Nelson Mandela turns 91 on Saturday with a call for community service and celebrations from New York’s Madison Square Garden to downtown Johannesburg. The increasingly frail former statesman who is affectionately called Madiba, his clan name, has been inundated with messages of goodwill, from multinational companies to ordinary South Africans. But the Nobel Peace Prize laureate will spend the day at home with his family and close friends. Continue reading World celebrates as Mandela turns 91→
Until northern countries put their own house in order in terms of changing the policies applied to their farmers – Africa’s food dependence will continue, and it will always be blamed on Africa’s lack of good governance.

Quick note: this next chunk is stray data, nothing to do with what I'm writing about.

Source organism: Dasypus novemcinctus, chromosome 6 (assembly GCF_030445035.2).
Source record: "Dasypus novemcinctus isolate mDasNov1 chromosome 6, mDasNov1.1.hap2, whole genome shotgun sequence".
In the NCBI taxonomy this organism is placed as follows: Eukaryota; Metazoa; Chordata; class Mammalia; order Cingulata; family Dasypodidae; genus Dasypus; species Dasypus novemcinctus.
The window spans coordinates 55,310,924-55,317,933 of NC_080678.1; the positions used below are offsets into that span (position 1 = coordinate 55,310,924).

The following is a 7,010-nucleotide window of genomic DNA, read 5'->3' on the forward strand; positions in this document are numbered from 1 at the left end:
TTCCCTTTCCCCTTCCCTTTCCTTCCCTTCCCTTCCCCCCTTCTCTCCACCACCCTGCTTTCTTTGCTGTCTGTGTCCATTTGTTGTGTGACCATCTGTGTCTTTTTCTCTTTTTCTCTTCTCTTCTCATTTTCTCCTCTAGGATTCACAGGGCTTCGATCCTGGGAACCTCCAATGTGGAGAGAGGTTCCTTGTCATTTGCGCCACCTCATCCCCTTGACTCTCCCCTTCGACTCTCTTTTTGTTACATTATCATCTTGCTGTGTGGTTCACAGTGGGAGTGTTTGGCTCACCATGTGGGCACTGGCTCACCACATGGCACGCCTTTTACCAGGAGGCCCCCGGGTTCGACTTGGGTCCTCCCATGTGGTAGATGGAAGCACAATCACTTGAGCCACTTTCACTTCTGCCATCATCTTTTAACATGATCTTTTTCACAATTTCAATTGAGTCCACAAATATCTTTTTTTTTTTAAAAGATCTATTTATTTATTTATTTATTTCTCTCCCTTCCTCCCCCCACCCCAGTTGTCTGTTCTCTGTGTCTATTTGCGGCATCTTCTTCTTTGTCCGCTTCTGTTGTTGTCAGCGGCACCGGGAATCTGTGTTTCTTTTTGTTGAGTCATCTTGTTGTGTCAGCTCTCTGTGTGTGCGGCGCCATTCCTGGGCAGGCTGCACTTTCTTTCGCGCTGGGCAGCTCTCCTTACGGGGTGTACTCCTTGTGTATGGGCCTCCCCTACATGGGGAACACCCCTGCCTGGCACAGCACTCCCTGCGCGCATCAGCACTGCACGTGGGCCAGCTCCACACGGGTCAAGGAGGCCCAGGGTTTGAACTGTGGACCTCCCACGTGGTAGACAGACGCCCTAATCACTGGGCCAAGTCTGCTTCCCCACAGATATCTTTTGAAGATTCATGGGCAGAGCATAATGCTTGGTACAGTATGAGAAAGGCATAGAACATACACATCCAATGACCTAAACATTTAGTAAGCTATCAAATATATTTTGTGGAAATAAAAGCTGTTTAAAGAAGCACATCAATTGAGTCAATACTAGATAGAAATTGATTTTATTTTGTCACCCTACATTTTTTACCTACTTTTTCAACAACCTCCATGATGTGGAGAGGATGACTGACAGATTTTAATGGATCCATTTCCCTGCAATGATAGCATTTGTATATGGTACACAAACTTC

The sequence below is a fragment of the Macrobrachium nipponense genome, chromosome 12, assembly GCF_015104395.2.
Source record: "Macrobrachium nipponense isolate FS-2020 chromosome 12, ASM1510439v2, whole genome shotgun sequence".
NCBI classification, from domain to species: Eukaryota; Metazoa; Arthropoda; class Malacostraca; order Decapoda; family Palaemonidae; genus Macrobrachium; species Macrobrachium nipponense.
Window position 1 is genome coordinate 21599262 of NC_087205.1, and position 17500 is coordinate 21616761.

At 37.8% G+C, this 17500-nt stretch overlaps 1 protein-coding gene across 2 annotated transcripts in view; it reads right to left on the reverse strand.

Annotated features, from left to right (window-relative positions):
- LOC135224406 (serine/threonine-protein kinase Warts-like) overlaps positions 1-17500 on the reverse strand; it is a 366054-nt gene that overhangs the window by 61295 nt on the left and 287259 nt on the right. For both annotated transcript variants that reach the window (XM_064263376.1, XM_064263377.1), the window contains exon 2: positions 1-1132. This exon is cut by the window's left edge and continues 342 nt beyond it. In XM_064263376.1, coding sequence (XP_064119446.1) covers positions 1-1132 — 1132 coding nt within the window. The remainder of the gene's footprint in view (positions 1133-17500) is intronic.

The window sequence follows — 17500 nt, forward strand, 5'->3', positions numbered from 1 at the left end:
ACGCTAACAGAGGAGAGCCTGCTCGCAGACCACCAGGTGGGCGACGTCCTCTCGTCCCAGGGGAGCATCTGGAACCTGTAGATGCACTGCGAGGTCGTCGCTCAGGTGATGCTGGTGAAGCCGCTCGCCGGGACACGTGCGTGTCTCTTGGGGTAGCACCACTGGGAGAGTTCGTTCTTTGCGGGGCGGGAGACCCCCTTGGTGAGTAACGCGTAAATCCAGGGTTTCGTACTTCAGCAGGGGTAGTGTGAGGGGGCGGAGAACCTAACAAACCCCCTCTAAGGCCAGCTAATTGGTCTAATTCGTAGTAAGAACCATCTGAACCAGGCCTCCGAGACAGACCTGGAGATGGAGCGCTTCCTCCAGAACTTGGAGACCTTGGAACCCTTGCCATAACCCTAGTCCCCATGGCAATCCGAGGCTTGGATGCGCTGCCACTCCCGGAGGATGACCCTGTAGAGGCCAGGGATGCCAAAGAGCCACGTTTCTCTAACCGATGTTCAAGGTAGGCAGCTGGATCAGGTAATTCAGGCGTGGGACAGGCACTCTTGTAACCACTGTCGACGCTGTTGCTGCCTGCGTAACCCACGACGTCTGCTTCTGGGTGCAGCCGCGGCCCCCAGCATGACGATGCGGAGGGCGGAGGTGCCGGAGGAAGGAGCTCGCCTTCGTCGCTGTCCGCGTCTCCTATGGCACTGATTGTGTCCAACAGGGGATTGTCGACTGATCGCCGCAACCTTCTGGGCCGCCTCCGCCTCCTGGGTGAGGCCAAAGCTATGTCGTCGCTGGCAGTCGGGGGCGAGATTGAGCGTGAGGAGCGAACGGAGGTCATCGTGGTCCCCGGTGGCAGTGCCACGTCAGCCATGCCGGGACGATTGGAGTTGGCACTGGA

Gerald LeMelleEditor’s Note: A press booklet, created by a coalition of organizations, on recommendations for U.S.-Africa policy can be found here. It’s time for some straight talk on U.S. foreign policy as it relates to Africa. While Obama administration officials and the U.S. African Command (AFRICOM) representatives insist that U.S. foreign policy towards Africa isn’t being militarized, the evidence seems to suggest otherwise. While Africans condemned U.S. military policy in Africa under the Bush administration, the Obama administration has not only mirrored Bush’s approach, but has in fact enhanced it. President George W. Bush established Africa as a foreign policy priority in 2003, when he announced that 25% of oil imported to the United States should come from Africa. Like the Cold War, the Global War on Terror establishes a rationale for bolstering U.S. military presence and support in Africa. Yet official pronouncement of U.S. policy is routinely presented as if neither of these two developments occurred. Unfortunately, the more evasive we are about our intentions on the continent, the more we invite not only skepticism, but even resistance. Continue reading Straight Talk: Revealing the Real U.S.-Africa Policy→